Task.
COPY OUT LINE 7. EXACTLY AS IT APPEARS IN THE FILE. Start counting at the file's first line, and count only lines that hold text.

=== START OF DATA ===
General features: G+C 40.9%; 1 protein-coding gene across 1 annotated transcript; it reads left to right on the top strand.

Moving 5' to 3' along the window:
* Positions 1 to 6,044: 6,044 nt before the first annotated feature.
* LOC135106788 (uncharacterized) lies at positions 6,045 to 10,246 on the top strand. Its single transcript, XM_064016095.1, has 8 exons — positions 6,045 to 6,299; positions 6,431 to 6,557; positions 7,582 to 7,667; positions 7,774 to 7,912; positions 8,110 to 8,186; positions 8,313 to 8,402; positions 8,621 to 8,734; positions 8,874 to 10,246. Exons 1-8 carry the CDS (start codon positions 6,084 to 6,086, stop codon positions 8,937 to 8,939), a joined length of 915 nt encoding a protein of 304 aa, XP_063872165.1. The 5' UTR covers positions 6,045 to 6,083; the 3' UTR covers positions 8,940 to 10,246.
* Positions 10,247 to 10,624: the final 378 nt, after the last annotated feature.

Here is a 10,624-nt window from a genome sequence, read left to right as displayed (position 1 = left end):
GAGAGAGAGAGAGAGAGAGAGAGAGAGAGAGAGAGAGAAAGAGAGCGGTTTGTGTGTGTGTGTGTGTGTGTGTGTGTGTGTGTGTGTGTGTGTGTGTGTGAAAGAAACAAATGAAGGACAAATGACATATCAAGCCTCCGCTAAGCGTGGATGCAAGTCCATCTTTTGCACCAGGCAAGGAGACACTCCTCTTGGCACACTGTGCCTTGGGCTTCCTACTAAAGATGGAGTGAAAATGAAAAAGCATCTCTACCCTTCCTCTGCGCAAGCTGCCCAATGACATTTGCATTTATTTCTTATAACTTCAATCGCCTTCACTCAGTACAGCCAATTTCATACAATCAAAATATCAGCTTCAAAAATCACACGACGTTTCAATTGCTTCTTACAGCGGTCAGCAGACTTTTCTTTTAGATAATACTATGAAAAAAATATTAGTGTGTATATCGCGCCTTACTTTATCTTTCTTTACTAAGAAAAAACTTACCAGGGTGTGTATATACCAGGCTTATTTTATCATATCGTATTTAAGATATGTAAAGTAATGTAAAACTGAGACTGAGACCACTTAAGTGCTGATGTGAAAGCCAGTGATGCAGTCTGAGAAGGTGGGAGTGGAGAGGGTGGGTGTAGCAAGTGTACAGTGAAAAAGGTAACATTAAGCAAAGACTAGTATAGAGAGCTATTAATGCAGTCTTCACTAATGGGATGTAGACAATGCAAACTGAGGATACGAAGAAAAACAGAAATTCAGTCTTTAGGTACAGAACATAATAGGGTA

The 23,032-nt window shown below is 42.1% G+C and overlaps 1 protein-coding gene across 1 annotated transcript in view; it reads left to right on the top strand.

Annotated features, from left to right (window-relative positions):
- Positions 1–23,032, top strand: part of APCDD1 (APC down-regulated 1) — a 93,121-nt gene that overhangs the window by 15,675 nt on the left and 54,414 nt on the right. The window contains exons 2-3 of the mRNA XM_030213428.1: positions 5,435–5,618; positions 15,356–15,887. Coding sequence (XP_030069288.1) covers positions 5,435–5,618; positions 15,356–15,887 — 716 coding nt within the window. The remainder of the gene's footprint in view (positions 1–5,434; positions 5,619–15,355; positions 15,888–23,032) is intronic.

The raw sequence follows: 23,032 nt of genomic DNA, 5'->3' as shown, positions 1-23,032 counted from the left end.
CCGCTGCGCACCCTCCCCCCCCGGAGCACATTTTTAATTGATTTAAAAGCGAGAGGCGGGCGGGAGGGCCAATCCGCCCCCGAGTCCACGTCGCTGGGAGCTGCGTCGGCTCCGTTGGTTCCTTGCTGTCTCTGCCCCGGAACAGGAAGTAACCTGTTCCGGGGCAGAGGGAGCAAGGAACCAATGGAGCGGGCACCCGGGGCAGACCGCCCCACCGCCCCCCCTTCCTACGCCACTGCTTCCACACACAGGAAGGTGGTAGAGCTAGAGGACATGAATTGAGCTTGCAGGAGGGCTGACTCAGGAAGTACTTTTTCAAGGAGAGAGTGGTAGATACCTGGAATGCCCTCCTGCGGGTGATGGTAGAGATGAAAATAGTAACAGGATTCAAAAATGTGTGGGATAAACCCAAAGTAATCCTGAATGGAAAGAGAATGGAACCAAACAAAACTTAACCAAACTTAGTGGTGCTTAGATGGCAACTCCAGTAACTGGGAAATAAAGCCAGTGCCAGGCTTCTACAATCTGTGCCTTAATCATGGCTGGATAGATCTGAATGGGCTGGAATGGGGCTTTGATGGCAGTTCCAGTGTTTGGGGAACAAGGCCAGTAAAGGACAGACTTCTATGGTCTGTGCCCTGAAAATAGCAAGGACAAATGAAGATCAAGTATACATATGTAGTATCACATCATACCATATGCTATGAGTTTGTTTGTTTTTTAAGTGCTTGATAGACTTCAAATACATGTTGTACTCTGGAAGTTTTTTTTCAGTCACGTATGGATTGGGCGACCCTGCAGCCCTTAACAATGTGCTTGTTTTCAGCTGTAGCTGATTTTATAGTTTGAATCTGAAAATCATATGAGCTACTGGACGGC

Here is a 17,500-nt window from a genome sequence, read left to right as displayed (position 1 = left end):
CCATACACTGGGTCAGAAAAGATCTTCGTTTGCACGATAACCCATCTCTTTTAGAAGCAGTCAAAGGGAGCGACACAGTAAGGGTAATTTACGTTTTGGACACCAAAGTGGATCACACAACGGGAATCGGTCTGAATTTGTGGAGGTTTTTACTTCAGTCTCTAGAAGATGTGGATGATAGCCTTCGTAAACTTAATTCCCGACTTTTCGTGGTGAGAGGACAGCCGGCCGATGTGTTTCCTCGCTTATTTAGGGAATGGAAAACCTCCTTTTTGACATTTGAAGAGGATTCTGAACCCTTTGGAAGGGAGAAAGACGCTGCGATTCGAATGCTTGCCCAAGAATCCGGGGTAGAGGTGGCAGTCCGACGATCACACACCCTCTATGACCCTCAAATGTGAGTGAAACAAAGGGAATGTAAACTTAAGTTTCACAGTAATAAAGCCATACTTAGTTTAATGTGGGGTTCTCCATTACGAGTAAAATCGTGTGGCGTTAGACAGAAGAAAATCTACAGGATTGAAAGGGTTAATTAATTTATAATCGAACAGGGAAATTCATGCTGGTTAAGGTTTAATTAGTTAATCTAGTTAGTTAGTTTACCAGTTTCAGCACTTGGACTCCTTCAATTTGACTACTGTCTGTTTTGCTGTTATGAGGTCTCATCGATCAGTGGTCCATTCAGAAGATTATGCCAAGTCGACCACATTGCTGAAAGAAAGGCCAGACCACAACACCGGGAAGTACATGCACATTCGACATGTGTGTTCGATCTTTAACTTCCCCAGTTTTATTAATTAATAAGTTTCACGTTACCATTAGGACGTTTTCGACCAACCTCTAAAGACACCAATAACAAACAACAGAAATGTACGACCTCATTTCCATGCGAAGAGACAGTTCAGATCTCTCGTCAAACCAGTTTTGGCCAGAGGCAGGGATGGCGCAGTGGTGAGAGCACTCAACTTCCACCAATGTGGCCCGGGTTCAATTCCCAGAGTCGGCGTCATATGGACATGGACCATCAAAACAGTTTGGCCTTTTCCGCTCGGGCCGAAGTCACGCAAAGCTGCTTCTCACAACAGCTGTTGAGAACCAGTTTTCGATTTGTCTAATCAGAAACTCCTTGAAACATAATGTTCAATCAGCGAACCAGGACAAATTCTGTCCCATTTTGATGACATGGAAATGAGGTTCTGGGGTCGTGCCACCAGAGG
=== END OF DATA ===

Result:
GAGAGAGAGAGAGAGAGAGAGAGAGAGAGAGAGAGAGAAAGAGAGCGGTTTGTGTGTGTGTGTGTGTGTGTGTGTGTGTGTGTGTGTGTGTGTGTGTGTGAAAGAAACAAATGAAGGACAAATGACATATCAAGCCTCCGCTAAGCGTGGATGCAAGTCCATCTTTTGCACCAGGCAAGGAGACACTCCTCTTGGCACACTGTGCCTTGGGCTTCCTACTAAAGATGGAGTGAAAATGAAAAAGCATCTCTACCCTTCCTCTGCGCAAGCTGCCCAATGACATTTGCATTTATTTCTTATAACTTCAATCGCCTTCACTCAGTACAGCCAATTTCATACAATCAAAATATCAGCTTCAAAAATCACACGACGTTTCAATTGCTTCTTACAGCGGTCAGCAGACTTTTCTTTTAGATAATACTATGAAAAAAATATTAGTGTGTATATCGCGCCTTACTTTATCTTTCTTTACTAAGAAAAAACTTACCAGGGTGTGTATATACCAGGCTTATTTTATCATATCGTATTTAAGATATGTAAAGTAATGTAAAACTGAGACTGAGACCACTTAAGTGCTGATGTGAAAGCCAGTGATGCAGTCTGAGAAGGTGGGAGTGGAGAGGGTGGGTGTAGCAAGTGTACAGTGAAAAAGGTAACATTAAGCAAAGACTAGTATAGAGAGCTATTAATGCAGTCTTCACTAATGGGATGTAGACAATGCAAACTGAGGATACGAAGAAAAACAGAAATTCAGTCTTTAGGTACAGAACATAATAGGGTA